Solar array/flat plate max/ min temperatures

EARTH

sun

H

Energy absorbed includes: from sun on top surface

Qsa= GsAtcos , plus earth IR , plus sunlight reflected from earth.

Earth IR

G1 = q1(4RE2)/(4(H+RE)2)=q1sin2 (energy flux at spacecraft altitude.)

q1=23721 W/m2 (energy flux at at earths surface)

qla=qlsin2Ab (energy absorbed on the bottom surface)

At the surface of the earth it is deduced that the energy flux at a given altitude is lower by the ratio of the area of earth’s surface.to the area of a sphere with radius equals to the altitude of the spacecraft plus the radius of the earth. The bottom equation gives the energy absorbed by the spacecraft.as the radiant energy is infrared emissivity is used in this equation. Choosing + or – is based on on the calculation where you take the maximum or the minimum temperatures.

Solar energy reflected from earth

QAa=GsaAbKasin2

Ka=0.664+0.521+0.2032

a= albedo (percentage of direct solar energy reflected off the earth = 30% 5%

earth reflects the suns energy (albedo) , this is a strong function of the spacecraft and is represented by .

Solar Array/Flat Plate Energy Balance

Absorbed energy

Qa=GsAt+q1Absin2+GsaAbKasin2

Emitted energy Qe=bAT4tAT4

qabsorbed – qemitted – q power generated = 0

qpower generated = GsA where  is the solar array installed efficiency

Both the top and the bottom of the array’s emitted energy are included in the emission, which may have different emissivities. Energy produced by the solar array are subtracted in the energy balance, which incident solar energy is a fraction of it.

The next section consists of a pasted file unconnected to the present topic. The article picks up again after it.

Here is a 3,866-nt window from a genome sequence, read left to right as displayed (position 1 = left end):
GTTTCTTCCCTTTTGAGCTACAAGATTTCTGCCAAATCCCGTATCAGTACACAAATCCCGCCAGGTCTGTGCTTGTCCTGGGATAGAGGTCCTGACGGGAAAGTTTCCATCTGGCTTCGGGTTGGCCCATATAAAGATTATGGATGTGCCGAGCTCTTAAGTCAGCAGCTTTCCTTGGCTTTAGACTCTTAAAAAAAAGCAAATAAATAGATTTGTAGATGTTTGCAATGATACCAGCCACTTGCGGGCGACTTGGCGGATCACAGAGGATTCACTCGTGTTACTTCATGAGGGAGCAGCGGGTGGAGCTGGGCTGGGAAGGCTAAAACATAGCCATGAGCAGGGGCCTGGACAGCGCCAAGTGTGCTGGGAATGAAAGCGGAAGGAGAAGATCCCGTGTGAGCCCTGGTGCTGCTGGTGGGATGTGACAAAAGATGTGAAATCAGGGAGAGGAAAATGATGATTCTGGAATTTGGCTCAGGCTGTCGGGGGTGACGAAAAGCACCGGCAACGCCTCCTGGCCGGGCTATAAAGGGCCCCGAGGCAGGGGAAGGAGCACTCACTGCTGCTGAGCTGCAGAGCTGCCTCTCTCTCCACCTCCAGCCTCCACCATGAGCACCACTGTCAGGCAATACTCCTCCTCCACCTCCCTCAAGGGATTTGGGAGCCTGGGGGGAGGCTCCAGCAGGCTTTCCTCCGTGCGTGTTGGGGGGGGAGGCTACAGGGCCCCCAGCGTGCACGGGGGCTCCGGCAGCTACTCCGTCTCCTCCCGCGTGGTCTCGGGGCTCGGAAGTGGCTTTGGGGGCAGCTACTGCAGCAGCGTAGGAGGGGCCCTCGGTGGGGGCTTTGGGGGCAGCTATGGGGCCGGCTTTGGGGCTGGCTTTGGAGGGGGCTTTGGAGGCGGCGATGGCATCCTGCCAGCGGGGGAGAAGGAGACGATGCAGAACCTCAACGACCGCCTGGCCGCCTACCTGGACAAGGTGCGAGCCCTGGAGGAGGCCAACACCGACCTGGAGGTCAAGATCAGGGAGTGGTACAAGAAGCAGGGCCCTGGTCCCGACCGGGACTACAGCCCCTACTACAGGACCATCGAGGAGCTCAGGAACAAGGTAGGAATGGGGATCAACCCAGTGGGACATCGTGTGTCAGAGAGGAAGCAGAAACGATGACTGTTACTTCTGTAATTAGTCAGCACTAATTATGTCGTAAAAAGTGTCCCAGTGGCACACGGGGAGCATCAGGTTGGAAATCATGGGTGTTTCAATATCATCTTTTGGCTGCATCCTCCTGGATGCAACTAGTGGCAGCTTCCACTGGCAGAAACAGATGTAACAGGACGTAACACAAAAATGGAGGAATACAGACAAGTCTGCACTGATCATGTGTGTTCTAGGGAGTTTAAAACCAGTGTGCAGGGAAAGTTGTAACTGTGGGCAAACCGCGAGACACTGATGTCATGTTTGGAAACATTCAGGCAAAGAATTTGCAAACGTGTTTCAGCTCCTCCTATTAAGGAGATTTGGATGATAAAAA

Solar array Maximum/Minimum temperatures

1

4

Gst+qlbsin2+GsabKasin2-Gs

A

Tmax =

1

4

qlbsin2

(b+t)

Tmin=

Equilibrium temperature of the array has been rearranged from the equations. Maximum is in the full sun where minimum is for eclipse conditions for functions of absorptivity of the array and its efficiency for a given altitude.

1

4

Spherical Satellite Max/Min tempreatures

AcGs+AFql+AFGsaKa+QW

A

Tmax s =

1

4

AFql+QW

A

Tmin s =

A = satellite surface area, Ac is the satellite cross – sectional area , and F is the view factor = (1-cos )/2

Multi layer insulation

Modeled at an effective emissivity

q= effective(Th4- Tc4)

Thermal conclusion

MLI mass

4.4484

Kg

Additional thermal controller mass (heat pipes ect)

0.8616

Kg

Radiators mass

2x4.32

Kg

Paint mass

2.25

Kg

Total mass

16.2

Kg

Heat pipes power

5

W

Total radiator power

2x2

W

Total power